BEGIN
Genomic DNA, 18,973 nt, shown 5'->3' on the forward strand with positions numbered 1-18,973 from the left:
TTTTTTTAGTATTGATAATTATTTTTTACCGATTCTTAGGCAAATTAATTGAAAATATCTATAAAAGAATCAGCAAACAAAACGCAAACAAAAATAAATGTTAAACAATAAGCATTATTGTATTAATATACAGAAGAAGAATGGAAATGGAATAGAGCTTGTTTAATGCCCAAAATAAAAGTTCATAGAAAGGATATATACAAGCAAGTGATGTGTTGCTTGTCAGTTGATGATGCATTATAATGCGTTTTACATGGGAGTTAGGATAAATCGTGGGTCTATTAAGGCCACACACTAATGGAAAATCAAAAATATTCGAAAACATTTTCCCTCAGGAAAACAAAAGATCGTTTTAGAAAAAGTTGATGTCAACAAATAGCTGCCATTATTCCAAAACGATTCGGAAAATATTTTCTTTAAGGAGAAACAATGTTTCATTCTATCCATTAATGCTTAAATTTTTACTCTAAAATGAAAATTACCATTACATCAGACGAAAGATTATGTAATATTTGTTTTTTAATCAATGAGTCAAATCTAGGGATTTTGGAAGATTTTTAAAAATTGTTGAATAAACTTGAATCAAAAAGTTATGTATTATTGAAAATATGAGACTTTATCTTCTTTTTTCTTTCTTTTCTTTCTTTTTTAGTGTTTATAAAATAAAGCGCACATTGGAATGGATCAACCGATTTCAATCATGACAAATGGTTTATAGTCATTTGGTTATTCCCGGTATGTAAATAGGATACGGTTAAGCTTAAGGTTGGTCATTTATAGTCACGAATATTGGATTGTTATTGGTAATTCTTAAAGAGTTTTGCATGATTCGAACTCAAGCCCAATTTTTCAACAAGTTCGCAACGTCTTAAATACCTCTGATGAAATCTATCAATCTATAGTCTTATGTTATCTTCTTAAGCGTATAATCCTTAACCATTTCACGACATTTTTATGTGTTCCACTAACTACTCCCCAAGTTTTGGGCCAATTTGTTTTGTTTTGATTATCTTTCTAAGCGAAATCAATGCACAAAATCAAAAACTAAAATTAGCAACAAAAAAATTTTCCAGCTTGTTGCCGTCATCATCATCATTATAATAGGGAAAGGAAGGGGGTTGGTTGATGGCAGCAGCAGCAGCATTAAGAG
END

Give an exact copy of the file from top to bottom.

Genomic DNA, 18,973 nt, shown 5'->3' on the forward strand with positions numbered 1-18,973 from the left:
TTTTTTTAGTATTGATAATTATTTTTTACCGATTCTTAGGCAAATTAATTGAAAATATCTATAAAAGAATCAGCAAACAAAACGCAAACAAAAATAAATGTTAAACAATAAGCATTATTGTATTAATATACAGAAGAAGAATGGAAATGGAATAGAGCTTGTTTAATGCCCAAAATAAAAGTTCATAGAAAGGATATATACAAGCAAGTGATGTGTTGCTTGTCAGTTGATGATGCATTATAATGCGTTTTACATGGGAGTTAGGATAAATCGTGGGTCTATTAAGGCCACACACTAATGGAAAATCAAAAATATTCGAAAACATTTTCCCTCAGGAAAACAAAAGATCGTTTTAGAAAAAGTTGATGTCAACAAATAGCTGCCATTATTCCAAAACGATTCGGAAAATATTTTCTTTAAGGAGAAACAATGTTTCATTCTATCCATTAATGCTTAAATTTTTACTCTAAAATGAAAATTACCATTACATCAGACGAAAGATTATGTAATATTTGTTTTTTAATCAATGAGTCAAATCTAGGGATTTTGGAAGATTTTTAAAAATTGTTGAATAAACTTGAATCAAAAAGTTATGTATTATTGAAAATATGAGACTTTATCTTCTTTTTTCTTTCTTTTCTTTCTTTTTTAGTGTTTATAAAATAAAGCGCACATTGGAATGGATCAACCGATTTCAATCATGACAAATGGTTTATAGTCATTTGGTTATTCCCGGTATGTAAATAGGATACGGTTAAGCTTAAGGTTGGTCATTTATAGTCACGAATATTGGATTGTTATTGGTAATTCTTAAAGAGTTTTGCATGATTCGAACTCAAGCCCAATTTTTCAACAAGTTCGCAACGTCTTAAATACCTCTGATGAAATCTATCAATCTATAGTCTTATGTTATCTTCTTAAGCGTATAATCCTTAACCATTTCACGACATTTTTATGTGTTCCACTAACTACTCCCCAAGTTTTGGGCCAATTTGTTTTGTTTTGATTATCTTTCTAAGCGAAATCAATGCACAAAATCAAAAACTAAAATTAGCAACAAAAAAATTTTCCAGCTTGTTGCCGTCATCATCATCATTATAATAGGGAAAGGAAGGGGGTTGGTTGATGGCAGCAGCAGCAGCATTAAGAG